If we are to look at it from a country-specific perspective, Ireland has an unsustainable consumption rate, with our ‘overshoot day’ having already occurred all the way back on 27 April, along with Slovenia. The worst offenders, however, are the small nations of Qatar and Luxembourg, which overshot on the 11 and 16 February, respectively.”
What can you do about this?
Track what you consume. Be aware of the footprint you leave.Eat less meat. Walk instead of drive when you can. Carpool. Use less plastic. Recycle. Travel less. Buy fewer clothes of higher quality, and donate those you don’t use to charity.
You can’t do everything but you can do something.
For those of you who want to shame yourself into action, here is a website that shames you based on your flying patterns.
Designers Make Better Hospitals:
Nic sent me this incredible article about how designers can make better hospitals. it’s all about data validation, making assumptions and understanding users, and is right in our wheelhouse. UX and consumer insights are critical to everyone who works in marketing and advertising, because understanding consumers and what motivates them and their behaviour is the key to unlocking how to react to that behaviour.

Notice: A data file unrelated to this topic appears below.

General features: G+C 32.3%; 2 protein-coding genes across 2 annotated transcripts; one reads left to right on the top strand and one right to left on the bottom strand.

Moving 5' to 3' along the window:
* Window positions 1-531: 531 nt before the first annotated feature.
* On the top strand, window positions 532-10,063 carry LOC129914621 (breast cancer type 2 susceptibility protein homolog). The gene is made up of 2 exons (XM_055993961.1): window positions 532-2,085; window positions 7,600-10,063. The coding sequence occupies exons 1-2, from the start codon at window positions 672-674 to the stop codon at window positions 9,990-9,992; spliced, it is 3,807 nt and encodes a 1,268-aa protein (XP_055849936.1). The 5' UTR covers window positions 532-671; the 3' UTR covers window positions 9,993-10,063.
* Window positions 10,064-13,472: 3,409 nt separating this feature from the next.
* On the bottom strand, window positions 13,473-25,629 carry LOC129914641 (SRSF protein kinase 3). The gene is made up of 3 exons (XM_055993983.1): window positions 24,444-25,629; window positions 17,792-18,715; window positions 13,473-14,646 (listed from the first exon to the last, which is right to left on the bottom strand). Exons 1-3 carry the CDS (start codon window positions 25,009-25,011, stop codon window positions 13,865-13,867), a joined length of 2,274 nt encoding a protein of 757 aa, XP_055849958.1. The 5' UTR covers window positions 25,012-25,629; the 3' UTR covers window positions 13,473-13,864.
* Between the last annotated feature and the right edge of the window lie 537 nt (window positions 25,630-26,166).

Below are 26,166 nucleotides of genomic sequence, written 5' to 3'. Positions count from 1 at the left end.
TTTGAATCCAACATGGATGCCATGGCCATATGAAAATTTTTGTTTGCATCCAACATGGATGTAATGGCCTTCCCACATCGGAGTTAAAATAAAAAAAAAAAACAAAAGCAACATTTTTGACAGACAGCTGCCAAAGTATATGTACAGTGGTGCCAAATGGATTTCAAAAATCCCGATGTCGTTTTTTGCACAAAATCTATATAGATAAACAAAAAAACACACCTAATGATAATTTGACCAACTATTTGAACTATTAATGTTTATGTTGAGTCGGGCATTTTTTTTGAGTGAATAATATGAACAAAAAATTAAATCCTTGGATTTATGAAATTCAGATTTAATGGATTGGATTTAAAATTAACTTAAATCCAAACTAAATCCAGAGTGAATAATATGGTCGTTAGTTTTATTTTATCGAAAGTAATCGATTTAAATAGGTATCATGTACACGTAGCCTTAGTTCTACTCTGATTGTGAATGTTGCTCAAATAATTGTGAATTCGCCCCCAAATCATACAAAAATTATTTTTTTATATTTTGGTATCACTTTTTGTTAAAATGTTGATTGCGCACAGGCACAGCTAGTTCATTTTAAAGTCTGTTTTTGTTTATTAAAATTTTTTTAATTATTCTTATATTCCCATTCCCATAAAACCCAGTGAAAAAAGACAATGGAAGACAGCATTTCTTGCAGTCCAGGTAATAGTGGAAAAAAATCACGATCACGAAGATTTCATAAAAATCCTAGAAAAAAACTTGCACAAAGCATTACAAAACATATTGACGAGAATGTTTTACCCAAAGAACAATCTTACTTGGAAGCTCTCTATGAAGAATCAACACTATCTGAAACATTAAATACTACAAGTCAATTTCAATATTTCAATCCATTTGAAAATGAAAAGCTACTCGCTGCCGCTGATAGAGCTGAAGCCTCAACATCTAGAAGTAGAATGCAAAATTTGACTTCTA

There are endless design opportunities in healthcare – not the design of the chairs we sit in, although those are “designed”, but rather the design of the experience we have in a hospital. From walking in, to the first interaction we have with nurses, to navigating floors and finding doctors’ rooms, the whole thing is part of a user journey.
“I’ve worked to improve the clinician experience of reading and writing inpatient clinical notes in the Electronic Health Record (addressing what they call ‘note bloat,’) which resulted in a new type of note template that makes it more efficient for providers to get clinically-relevant information. On another project I helped improve communication to parents staying inpatient with their kids; through a printed guide, we helped parents and families understand all of the resources available to them and how things worked on the inpatient unit. This helped them get more consistent information and reduced the burden on staff. On a third project, I held a workshop to gather information about the emotional experience of cancer patients so that we could create more patient-oriented, emotionally-sensitive materials for newly diagnosed patients. The result of this work is a guide for newly diagnosed patients that gives ‘just enough’ information; patients love it and tell us they’ve never seen anything like it.”
Read more here.
Unilever Shifts To Data-Driven Marketing
Unilever is making the move to shift all of its marketing efforts to be automated and data-driven in order to improve ROI. Brand comms are moving towards deliberate and audience-focused segmentation and a programmatic approach to media buying.
The one pitfall? They can’t find enough people to run all of it. Why? Because setting up complex automated marketing requires skilled people to manage it. Oh, the irony.